The harsh truth about cancer is that ignoring it doesn’t make it go away. And when it’s ignored, it can also advance to a point where treatment no longer helps.
That’s exactly the case in the Netflix drama “Dead to Me” – spoiler alert – in which one of the main characters must face her mortality after her cervical cancer went undiagnosed and advanced to a lethal stage.
It may be a fictional storyline, but it shines a light on the importance of regular screening, says Amanda Ramos, MD, a gynecologic oncologist with the Hartford HealthCare Cancer Institute.
Here are three things that everyone should know about cervical cancer prevention, according to Dr. Ramos.
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Pap smears are the best and only way to detect cervical cancer.
“Screening with pap smears is one of the best and only ways to prevent and detect cervical cancer,” says Dr. Ramos. “Pap smears can detect abnormal cells and HPV (human papilloma virus) infection in the cervical cells, resulting in the detection and treatment of cervical precancers before they become invasive cancers.”
If abnormal cells or evidence of HPV in a woman’s cervix, they will show on a pap smear. The test is recommended every three years for women ages 21 to 30, and every three to five years for women between 30 and 65. From there, a woman and her gynecologist can watch for abnormalities or investigate further to prevent cancer from developing.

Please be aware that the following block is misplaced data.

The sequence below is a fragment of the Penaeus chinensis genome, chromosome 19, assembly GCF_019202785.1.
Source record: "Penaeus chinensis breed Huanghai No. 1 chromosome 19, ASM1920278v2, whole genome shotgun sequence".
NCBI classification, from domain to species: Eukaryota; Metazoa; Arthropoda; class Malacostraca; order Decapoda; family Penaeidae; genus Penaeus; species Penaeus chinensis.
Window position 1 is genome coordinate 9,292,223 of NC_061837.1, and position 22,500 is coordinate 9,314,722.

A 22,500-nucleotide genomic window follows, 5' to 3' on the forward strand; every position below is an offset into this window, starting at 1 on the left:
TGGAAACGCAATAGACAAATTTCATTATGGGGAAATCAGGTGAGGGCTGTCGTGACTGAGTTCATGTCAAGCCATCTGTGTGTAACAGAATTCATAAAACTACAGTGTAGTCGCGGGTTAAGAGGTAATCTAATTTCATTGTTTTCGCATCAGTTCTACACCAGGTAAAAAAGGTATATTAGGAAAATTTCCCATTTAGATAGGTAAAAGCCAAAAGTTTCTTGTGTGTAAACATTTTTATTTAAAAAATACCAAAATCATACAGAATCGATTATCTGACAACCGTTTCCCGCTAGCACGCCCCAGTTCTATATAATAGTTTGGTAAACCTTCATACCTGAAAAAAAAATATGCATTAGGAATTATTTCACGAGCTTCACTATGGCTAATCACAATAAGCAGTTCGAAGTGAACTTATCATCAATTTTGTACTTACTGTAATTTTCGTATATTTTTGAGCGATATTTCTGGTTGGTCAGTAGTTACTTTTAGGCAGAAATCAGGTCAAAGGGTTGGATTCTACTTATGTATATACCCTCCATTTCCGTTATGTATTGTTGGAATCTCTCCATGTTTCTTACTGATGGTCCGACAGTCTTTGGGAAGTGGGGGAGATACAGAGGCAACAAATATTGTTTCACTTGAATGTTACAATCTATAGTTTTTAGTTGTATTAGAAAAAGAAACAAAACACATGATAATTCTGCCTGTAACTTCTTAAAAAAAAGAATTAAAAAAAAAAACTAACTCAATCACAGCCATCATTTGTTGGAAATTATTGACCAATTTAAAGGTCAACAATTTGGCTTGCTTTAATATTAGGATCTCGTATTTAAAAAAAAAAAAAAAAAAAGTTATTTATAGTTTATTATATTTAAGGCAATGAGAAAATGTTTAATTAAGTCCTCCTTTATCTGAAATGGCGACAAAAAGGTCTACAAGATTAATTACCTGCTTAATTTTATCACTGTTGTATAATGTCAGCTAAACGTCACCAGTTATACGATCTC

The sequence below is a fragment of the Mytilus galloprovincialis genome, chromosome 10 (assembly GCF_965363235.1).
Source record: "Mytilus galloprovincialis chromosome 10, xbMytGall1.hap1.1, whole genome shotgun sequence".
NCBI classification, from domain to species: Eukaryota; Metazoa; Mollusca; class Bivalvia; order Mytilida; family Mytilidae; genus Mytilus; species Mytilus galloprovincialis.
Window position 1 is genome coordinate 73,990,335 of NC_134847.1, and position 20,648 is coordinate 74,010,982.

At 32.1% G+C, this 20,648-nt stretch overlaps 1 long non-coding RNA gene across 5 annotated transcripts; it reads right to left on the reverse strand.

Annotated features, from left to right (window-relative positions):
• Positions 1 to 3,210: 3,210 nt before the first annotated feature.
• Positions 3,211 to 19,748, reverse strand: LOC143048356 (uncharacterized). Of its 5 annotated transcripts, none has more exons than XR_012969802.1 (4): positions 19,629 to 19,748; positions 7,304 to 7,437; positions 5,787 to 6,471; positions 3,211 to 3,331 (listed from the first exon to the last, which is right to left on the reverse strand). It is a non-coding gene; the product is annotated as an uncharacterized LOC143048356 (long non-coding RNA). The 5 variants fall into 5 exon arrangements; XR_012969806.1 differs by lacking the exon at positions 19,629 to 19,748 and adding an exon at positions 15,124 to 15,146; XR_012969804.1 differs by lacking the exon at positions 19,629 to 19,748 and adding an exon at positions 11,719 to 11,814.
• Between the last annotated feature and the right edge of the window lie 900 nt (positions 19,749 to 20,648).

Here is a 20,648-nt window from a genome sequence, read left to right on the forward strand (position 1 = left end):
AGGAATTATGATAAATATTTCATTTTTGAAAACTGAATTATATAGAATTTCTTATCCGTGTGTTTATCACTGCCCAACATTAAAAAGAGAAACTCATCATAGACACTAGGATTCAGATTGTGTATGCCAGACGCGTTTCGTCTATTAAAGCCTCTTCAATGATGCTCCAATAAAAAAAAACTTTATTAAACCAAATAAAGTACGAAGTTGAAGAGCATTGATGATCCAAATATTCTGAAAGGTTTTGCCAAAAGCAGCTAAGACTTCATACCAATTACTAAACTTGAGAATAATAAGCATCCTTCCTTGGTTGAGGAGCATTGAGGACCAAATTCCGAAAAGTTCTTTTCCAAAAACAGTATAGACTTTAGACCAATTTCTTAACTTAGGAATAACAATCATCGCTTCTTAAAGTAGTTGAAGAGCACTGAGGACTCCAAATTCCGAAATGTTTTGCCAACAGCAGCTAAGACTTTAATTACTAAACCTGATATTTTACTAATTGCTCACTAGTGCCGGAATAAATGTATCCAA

HPV causes almost all cervical cancer – but there’s a vaccine for that.
“We know that up to 98% of cervical cancers are caused by HPV infection, which is why we also recommend anyone who is eligible get the HPV vaccination,” Dr. Ramos says.
HPV vaccination, which is now available in single dose injections, is recommended for boys and girls at age 11 or 12. The CDC also recommends that anyone not vaccinated up to age 26, consider getting the vaccine as well.
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If you see these symptoms, get checked out.
While some early forms of cervical cancer do not cause any symptoms, Dr. Ramos notes that these signs should prompt evaluation by a healthcare professional:
- Abnormal vaginal bleeding, including bleeding between periods
- Bleeding after intercourse
- Post-menopausal bleeding
- Abnormal vaginal discharge
- Pelvic, back or abdominal pain
- Pelvic pressure
“Cervical cancer will always show up on a pap smear, however, so it is paramount that women have routine pap smears,” she adds. “In its earlier stages, cervical cancer is more amenable to surgery and more easily cured.”